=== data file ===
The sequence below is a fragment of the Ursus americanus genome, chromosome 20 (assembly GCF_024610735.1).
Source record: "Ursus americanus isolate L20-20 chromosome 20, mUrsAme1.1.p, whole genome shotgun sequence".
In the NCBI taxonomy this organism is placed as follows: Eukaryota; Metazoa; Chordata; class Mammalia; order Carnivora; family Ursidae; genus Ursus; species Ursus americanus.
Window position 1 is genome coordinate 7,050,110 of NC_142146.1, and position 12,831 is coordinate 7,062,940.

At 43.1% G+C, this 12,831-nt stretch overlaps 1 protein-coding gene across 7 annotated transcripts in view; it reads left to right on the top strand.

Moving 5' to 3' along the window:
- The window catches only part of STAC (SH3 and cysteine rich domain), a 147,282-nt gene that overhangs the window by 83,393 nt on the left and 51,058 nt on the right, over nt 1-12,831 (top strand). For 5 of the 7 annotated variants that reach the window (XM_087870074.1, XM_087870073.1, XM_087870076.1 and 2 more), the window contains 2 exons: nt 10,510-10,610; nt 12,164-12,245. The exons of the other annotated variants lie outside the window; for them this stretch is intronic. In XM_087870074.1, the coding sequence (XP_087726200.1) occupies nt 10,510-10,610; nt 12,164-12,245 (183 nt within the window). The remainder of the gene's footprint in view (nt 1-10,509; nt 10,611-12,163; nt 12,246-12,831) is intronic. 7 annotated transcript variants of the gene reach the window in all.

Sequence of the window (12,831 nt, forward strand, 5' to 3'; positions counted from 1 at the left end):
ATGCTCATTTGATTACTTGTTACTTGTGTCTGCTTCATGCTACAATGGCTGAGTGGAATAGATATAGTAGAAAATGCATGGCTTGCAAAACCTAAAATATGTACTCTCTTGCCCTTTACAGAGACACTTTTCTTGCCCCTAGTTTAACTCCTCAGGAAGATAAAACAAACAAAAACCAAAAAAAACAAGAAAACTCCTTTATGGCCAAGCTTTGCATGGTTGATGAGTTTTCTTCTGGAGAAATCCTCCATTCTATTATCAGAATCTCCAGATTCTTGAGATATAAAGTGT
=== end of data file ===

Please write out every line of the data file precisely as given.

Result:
The sequence below is a fragment of the Ursus americanus genome, chromosome 20 (assembly GCF_024610735.1).
Source record: "Ursus americanus isolate L20-20 chromosome 20, mUrsAme1.1.p, whole genome shotgun sequence".
In the NCBI taxonomy this organism is placed as follows: Eukaryota; Metazoa; Chordata; class Mammalia; order Carnivora; family Ursidae; genus Ursus; species Ursus americanus.
Window position 1 is genome coordinate 7,050,110 of NC_142146.1, and position 12,831 is coordinate 7,062,940.

At 43.1% G+C, this 12,831-nt stretch overlaps 1 protein-coding gene across 7 annotated transcripts in view; it reads left to right on the top strand.

Moving 5' to 3' along the window:
- The window catches only part of STAC (SH3 and cysteine rich domain), a 147,282-nt gene that overhangs the window by 83,393 nt on the left and 51,058 nt on the right, over nt 1-12,831 (top strand). For 5 of the 7 annotated variants that reach the window (XM_087870074.1, XM_087870073.1, XM_087870076.1 and 2 more), the window contains 2 exons: nt 10,510-10,610; nt 12,164-12,245. The exons of the other annotated variants lie outside the window; for them this stretch is intronic. In XM_087870074.1, the coding sequence (XP_087726200.1) occupies nt 10,510-10,610; nt 12,164-12,245 (183 nt within the window). The remainder of the gene's footprint in view (nt 1-10,509; nt 10,611-12,163; nt 12,246-12,831) is intronic. 7 annotated transcript variants of the gene reach the window in all.

Sequence of the window (12,831 nt, forward strand, 5' to 3'; positions counted from 1 at the left end):
ATGCTCATTTGATTACTTGTTACTTGTGTCTGCTTCATGCTACAATGGCTGAGTGGAATAGATATAGTAGAAAATGCATGGCTTGCAAAACCTAAAATATGTACTCTCTTGCCCTTTACAGAGACACTTTTCTTGCCCCTAGTTTAACTCCTCAGGAAGATAAAACAAACAAAAACCAAAAAAAACAAGAAAACTCCTTTATGGCCAAGCTTTGCATGGTTGATGAGTTTTCTTCTGGAGAAATCCTCCATTCTATTATCAGAATCTCCAGATTCTTGAGATATAAAGTGT